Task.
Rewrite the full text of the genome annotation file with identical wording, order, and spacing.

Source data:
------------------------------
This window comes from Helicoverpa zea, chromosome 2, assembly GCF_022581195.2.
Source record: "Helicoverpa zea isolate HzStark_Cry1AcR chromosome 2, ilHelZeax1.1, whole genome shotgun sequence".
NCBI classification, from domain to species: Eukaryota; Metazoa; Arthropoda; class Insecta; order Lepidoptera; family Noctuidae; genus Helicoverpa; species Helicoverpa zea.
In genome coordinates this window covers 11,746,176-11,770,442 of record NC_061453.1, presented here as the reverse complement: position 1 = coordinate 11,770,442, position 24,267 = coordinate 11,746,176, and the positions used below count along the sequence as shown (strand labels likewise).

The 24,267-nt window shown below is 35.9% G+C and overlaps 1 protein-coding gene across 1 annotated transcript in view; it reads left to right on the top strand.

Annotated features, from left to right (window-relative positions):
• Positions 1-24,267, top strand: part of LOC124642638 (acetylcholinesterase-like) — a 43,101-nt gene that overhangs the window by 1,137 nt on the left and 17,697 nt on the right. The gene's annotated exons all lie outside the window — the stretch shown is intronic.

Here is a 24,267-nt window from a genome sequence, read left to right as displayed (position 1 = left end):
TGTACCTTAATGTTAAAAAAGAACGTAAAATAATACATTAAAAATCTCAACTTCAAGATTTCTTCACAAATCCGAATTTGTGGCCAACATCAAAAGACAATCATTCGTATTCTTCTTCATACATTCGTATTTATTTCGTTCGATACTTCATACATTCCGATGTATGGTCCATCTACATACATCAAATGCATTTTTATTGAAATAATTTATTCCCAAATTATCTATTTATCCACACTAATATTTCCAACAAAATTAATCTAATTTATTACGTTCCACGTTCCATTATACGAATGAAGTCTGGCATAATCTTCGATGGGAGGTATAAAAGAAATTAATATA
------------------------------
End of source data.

This window comes from Helicoverpa zea, chromosome 2, assembly GCF_022581195.2.
Source record: "Helicoverpa zea isolate HzStark_Cry1AcR chromosome 2, ilHelZeax1.1, whole genome shotgun sequence".
NCBI classification, from domain to species: Eukaryota; Metazoa; Arthropoda; class Insecta; order Lepidoptera; family Noctuidae; genus Helicoverpa; species Helicoverpa zea.
In genome coordinates this window covers 11,746,176-11,770,442 of record NC_061453.1, presented here as the reverse complement: position 1 = coordinate 11,770,442, position 24,267 = coordinate 11,746,176, and the positions used below count along the sequence as shown (strand labels likewise).

The 24,267-nt window shown below is 35.9% G+C and overlaps 1 protein-coding gene across 1 annotated transcript in view; it reads left to right on the top strand.

Annotated features, from left to right (window-relative positions):
• Positions 1-24,267, top strand: part of LOC124642638 (acetylcholinesterase-like) — a 43,101-nt gene that overhangs the window by 1,137 nt on the left and 17,697 nt on the right. The gene's annotated exons all lie outside the window — the stretch shown is intronic.

Here is a 24,267-nt window from a genome sequence, read left to right as displayed (position 1 = left end):
TGTACCTTAATGTTAAAAAAGAACGTAAAATAATACATTAAAAATCTCAACTTCAAGATTTCTTCACAAATCCGAATTTGTGGCCAACATCAAAAGACAATCATTCGTATTCTTCTTCATACATTCGTATTTATTTCGTTCGATACTTCATACATTCCGATGTATGGTCCATCTACATACATCAAATGCATTTTTATTGAAATAATTTATTCCCAAATTATCTATTTATCCACACTAATATTTCCAACAAAATTAATCTAATTTATTACGTTCCACGTTCCATTATACGAATGAAGTCTGGCATAATCTTCGATGGGAGGTATAAAAGAAATTAATATA